The old New Deal style of government promised to counteract the market's worst tendencies with an affirmative state committed to full employment; a fair distribution of income; and an efficient provision of essential public goods (schools, libraries, transit, etc.). In New Deal times, government policy, aided by unions, sought to stabilize mass demand which gave companies markets for sales and thus gave them reason to invest, which raised productivity and lowered the costs of mass consumption goods bought by ever-better-paid workers. The damage to the environment from such mass production-and-consumption was ignored, and so was the fact that women almost exclusively (and without pay) provided all the social glue by raising children, maintaining traditional families and stable communities, and thus conserving culture.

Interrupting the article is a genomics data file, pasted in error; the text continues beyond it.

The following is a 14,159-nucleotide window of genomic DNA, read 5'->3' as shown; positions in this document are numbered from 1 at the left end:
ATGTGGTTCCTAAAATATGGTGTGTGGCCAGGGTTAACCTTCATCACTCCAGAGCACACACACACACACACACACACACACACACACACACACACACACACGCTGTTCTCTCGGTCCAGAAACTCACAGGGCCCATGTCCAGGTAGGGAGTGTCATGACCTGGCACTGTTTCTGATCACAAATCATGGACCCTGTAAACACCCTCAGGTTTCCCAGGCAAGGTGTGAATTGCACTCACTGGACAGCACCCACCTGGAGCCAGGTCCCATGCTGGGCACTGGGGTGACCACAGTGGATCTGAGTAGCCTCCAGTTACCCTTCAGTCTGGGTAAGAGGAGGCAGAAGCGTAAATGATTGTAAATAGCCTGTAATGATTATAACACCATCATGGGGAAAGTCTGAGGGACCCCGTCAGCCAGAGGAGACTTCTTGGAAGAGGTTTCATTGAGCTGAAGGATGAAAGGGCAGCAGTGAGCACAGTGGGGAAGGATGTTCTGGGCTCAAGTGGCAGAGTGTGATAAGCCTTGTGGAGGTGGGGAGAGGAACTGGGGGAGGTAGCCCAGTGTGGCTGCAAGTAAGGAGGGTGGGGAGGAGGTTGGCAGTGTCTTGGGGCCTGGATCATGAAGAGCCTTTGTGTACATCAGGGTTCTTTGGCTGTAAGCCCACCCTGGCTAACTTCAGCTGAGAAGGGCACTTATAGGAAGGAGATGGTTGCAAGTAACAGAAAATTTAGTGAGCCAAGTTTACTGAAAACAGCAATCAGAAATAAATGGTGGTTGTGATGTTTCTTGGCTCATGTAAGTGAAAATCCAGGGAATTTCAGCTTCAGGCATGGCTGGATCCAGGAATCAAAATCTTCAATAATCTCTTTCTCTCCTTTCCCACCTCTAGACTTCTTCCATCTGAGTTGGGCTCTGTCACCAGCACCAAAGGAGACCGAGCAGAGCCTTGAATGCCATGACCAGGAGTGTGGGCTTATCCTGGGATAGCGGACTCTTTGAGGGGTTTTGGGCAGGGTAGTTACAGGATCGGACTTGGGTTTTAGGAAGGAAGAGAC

Specifically, we used to have a nation-state capable of managing the economic environment within its territory, a national economy sufficiently insulated from foreign competitors that the benefits of demand-stimulus could be reliably captured by firms within its borders.
Furthermore, the core of the economy used to be organized into a system of mass production dominated by lead stable firms (GM, GE and so on). The size and stability of these firms made them ready targets for worker organization and made them operate like levers, extending the benefits of organization throughout the economy. The organization of production within these firms tended to reinforce class solidarity --working on the assembly line, it wasn't too hard to figure out which side you were on.
During this period, class concerns (workers vs. owners) dominated the politics of equality. The effects of 400 years of racial exclusion were largely ignored. The fact that women bore the burden of unpaid labor in the home was largely ignored. The environmental effects of a mass consumption society were largely ignored.
Now, however, conditions have changed.